He's sweet. She's salty.
Put the pair's taste inclinations together and out of a big kettle cooker comes more than 60 flavours of kettle popcorn made at a new Valleyview confectionary.
Entrepreneurs Jason Schaak and Marnie Davis-Schaak opened Gourmet Kettle Fudge and Popcorn in late summer and have been experimenting since.
The couple wanted to open their own small business catering to desire for treats. Through market research, they found demand for gourmet popcorn.
"People said, "We go to Kernels (Popcorn) in Kelowna all the time,'" Marnie said.
They also found trend reports showing North Americans have a growing appetite for flavoured popcorn.
The family was also determined to do it their own way, creating their own flavours minus the restrictions that franchising would bring.
Today they have 65 flavours, with the potential for more than 120. They also take customer requests and spend plenty of time experimenting.
"Last night I made the cheddar-jalapeno," Jason said. "They were separate."
They've brought in organic, non-GM (genetically-modified) popcorn as well as offering low-sodium varieties.
Marnie said a sales rep recently brought in a watermelon flavouring, but they weren't impressed — until fiddling with the recipe.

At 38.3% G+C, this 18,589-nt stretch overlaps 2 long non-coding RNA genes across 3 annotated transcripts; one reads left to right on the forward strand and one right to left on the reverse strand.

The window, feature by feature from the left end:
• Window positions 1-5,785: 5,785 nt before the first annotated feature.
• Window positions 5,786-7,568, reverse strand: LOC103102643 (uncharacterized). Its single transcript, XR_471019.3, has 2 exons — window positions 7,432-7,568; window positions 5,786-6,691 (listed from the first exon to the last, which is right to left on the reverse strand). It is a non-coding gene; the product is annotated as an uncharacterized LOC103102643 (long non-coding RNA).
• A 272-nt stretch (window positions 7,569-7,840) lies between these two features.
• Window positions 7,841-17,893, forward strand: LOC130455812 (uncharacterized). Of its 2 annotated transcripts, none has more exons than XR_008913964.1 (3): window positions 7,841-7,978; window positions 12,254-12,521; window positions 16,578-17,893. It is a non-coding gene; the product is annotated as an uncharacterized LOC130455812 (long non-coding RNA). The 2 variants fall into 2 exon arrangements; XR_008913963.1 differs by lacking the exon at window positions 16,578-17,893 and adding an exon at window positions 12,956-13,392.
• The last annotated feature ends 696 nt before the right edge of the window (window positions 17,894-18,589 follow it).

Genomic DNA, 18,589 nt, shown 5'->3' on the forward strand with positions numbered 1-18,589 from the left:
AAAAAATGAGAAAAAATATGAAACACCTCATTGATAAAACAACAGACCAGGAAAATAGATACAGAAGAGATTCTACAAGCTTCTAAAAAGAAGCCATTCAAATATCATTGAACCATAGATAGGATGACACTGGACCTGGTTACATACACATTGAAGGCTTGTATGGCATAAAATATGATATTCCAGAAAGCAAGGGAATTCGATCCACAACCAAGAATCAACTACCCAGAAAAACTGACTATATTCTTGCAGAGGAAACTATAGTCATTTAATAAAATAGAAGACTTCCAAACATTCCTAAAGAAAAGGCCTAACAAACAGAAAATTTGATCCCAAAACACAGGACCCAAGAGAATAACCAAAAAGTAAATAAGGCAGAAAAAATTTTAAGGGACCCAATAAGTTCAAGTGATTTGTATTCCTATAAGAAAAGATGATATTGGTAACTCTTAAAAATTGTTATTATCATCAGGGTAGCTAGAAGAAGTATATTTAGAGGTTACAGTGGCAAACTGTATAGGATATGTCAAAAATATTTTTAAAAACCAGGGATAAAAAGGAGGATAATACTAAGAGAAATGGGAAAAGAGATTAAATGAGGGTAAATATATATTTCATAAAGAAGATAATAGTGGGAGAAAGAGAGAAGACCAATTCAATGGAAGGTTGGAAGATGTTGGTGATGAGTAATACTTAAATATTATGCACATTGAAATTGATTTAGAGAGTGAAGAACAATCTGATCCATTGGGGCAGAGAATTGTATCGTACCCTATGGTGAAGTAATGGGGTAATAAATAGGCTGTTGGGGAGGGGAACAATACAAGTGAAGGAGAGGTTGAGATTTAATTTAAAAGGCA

"We played with it and figured out a way to perfect it, to get it past the 'watermelon' test. Now it's almost watermelon with a Jolly Rancher flavour."
In other words, if a customer trying it out doesn't go, "Wow, that tastes just like watermelon" (or berry or green apple or any other concoction), it doesn't make the menu.
And if you want strange, how about beer-flavoured popcorn? (Jason uses malt to flavour the kernels.)
At the front end of the shop are plenty of samples and the Schaaks get of feedback on flavours.
Jason's other job is as a mechanic at Rocky Mountain Railtours, while Marnie is easing out of her job as a sales rep for a multinational corporation.
Realizing they didn't want to put all their popcorn in one basket, the Schaaks are retaining outside jobs as well as diversifying their products. Their original thought was to specialize in fudge, but with Fudge Yeah downtown and the belief it would be too summer-focused, they turned to popcorn.
The fudge is still there, as is soft-serve ice-cream and coffee.
"Fudge is weather dependent," Marnie said of summertime and the desire for a sticky treat.
So far traffic coming through the door is meeting their expectations. Customers are travelling from afar in the city to visit them. In addition, they benefit from drive-by traffic on the Trans-Canada Highway. Their location as a stand-alone building in the middle of the parking lot helps draw attention.
Princess Auto is also a big driver of traffic to the mall and Gourmet Kettle is benefiting from its proximity.
They've also been careful to give the shop a bright and customer-friendly air, a franchise-look without the rules.
"My feeling is we didn't want someone going, 'No, this is the way it's going to be,'" Marnie said.